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Market Minute for February 22, 2022

California Association of REALTORS Market Minute

Market Minute for February 22, 2022 – Californiaturns in its first 2022 housing market report card and it suggests that the  momentum from the past two years was being carried forward into the new year. It is encouraging to see a buoyant market in January, with buyers returning from the holiday season to take advantage of the still favorable lending environment before rates climb further. With consumer spending seemingly back on track and inflation expectation easing for the first time in months, the economic recovery should also remain on course in the first quarter. Despite the positive signs, the recent surge in interest rates and the lingering supply shortages in home building remain concerns to the market, as they could create affordability challenges for buyers and curtail demand later this year.

California Housing Market Remains Resilient Despite Rising Rates: 

The California housing market kicked off the new year with a bounce back from a 4-month low, with sales of existing single-family homes reaching 444,450, registering a month-to-month increase of 3.4% in January. Sales continued to decline on a year-over-year basis, but the dip was less than 10% and was the smallest in six months. California home prices continued to decelerate as the seasonal slowdown continued, with the statewide median price declining 3.8% from December to $765,580 in January, but still improving from a year ago by 9.4%.

Housing Affordability Shows Signs of Improvement at Year-end: 

Housing affordability in California inched up in Q421 as the statewide median price dipped on a quarter-to-quarter basis for the second straight quarter. The monthly mortgage payment for a median-priced home (including taxes and insurance) declined slightly from Q321 despite interest rates rising by more than 20 basis points from the previous quarter. The state housing affordability index increased by a percentage point from the previous quarter but fell 2 percentage points from the same quarter of last year to 25% in Q421. A solid increase in the state’s median household income also improved the affordability outlook temporarily at the end of 2021. With home prices and interest rates expecting to be higher in 2022, however, the affordability level will likely decline this year.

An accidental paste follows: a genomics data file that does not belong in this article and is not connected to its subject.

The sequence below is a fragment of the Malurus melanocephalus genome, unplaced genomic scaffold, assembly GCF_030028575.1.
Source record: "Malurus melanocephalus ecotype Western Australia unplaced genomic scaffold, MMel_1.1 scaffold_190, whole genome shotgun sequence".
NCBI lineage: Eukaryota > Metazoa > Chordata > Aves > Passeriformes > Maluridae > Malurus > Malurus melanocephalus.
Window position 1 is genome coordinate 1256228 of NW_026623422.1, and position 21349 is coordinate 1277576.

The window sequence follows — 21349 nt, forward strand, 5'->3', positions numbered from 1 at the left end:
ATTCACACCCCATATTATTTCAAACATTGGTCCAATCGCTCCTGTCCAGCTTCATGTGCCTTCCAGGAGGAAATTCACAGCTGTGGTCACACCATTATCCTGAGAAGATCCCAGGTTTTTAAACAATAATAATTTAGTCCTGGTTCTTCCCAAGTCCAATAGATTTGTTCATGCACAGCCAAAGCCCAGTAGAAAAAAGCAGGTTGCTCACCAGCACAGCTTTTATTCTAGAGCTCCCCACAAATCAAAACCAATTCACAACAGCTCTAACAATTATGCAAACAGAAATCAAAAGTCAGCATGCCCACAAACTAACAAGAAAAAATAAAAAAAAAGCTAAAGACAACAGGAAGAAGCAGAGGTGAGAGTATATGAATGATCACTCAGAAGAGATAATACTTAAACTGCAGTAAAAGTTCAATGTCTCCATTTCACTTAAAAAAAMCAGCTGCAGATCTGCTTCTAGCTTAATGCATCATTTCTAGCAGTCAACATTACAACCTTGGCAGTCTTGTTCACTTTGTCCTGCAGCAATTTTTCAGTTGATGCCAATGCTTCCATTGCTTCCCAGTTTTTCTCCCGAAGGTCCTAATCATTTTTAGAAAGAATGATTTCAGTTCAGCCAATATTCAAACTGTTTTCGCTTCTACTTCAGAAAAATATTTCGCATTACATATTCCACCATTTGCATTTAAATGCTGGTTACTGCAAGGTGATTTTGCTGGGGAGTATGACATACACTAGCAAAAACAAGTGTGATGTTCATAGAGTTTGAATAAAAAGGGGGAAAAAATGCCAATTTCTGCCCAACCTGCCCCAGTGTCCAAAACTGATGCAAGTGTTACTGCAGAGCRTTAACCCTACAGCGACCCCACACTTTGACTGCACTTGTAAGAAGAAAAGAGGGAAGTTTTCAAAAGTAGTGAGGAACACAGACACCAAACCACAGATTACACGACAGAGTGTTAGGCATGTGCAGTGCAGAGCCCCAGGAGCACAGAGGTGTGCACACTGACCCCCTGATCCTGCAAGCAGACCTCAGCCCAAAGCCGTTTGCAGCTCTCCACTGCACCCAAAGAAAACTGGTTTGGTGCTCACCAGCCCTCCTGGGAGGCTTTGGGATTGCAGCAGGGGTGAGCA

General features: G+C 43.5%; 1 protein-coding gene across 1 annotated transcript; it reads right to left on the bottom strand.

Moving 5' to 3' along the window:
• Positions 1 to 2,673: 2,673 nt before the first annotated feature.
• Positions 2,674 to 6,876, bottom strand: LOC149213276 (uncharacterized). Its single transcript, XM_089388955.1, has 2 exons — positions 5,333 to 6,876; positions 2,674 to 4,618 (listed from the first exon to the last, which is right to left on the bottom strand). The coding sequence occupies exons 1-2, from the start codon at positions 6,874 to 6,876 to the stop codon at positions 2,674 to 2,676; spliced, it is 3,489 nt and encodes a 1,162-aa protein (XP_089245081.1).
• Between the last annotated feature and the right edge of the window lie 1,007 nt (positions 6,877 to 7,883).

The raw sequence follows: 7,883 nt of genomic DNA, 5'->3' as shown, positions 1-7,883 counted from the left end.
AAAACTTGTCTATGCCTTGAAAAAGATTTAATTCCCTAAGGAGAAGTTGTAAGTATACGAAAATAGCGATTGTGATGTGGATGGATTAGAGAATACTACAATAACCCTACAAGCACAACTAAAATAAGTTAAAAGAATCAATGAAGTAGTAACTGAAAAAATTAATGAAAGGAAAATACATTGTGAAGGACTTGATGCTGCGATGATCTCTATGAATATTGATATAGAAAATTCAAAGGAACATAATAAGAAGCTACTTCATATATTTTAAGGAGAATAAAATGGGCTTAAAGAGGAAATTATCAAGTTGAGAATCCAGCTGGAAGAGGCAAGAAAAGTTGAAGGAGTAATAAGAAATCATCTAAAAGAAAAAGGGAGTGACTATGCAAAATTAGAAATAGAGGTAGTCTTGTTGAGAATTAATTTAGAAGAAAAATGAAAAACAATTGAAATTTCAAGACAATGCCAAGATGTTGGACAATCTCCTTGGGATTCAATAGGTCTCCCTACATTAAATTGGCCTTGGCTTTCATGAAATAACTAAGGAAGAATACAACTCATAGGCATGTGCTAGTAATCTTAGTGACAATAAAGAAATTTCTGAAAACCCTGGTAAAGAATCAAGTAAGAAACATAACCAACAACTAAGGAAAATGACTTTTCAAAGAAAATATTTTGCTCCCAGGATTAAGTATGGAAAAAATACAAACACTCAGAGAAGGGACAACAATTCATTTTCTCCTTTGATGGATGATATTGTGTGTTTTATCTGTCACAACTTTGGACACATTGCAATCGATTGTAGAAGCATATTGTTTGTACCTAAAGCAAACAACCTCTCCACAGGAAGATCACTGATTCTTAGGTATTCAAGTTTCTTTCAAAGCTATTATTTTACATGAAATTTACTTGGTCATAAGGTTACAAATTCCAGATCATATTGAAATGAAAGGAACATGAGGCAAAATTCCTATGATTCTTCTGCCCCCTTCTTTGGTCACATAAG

Retail Sales Bounce Back More Than Expected: 

After dipping in the final month of 2021, consumer spending rose sharply in January despite soaring inflation and spiking COVID cases at the start of 2022. The 3.8% increase in retail sales from the prior month is higher than consensus expectations and is the biggest gain since March 2021 when pandemic-relating distribution stimuluse. Since retail sales are not adjusting by inflation, higher prices were partially responsible for the jump in sales. But even after accounting for higher prices, real sales still suggest an increase of nearly 3% last month. The strong gain could be a sign of supply constraints easing, while consumer demand remains solid as the economy recovery continues. 

Consumers Lower Inflation Expectation: 

Inflation expectation declined at the short-term and the median-term horizons, according to results from a survey released by the Federal Reserve Bank of New York. The median one-year inflation expectations decreased to 5.8% in January from 6.0% in December and was the first decline since October 2020. The expectations three years out dropped to 3.5% in January from 4.0% in December, recording the biggest monthly dip since the survey inception in 2013. Consumers said they expect the cost of food, rent, gas and medical care to rise more slowly in the upcoming year. Their one-year expectations on home price change, however, increased to 6.0% from 5.5%, and was above the 2021 average of 5.4%. The increase was most pronounced for those who live in the “West” and “Northeast” Census regions, suggesting that consumers fully anticipated a higher cost of homebuying in 2022.     

Builder Confidence Slips but Home Building Maintains Momentum: 

Builder confidence dipped as shortages of building material and labor continued to raise construction costs and delay projects. Despite the index falling one point to 82 in February, it continued to stay above the 80-point high mark for the fifth consecutive month. The high level of builder confidence is reflected by the strong number of building permits in January, which climbed 0.7% to 1.9 million units. The increase was driven up primarily by single-family units, which jumped 6.8% month-over-month, but declined 5% on a year-over-year basis. Housing starts fell 4.1% in January with single-family dropping 5.6% and accounted for much of the overall drop. Even with the decline, single-family starts remain even with last year’s pace.

Article provided by California Association of REALTORS

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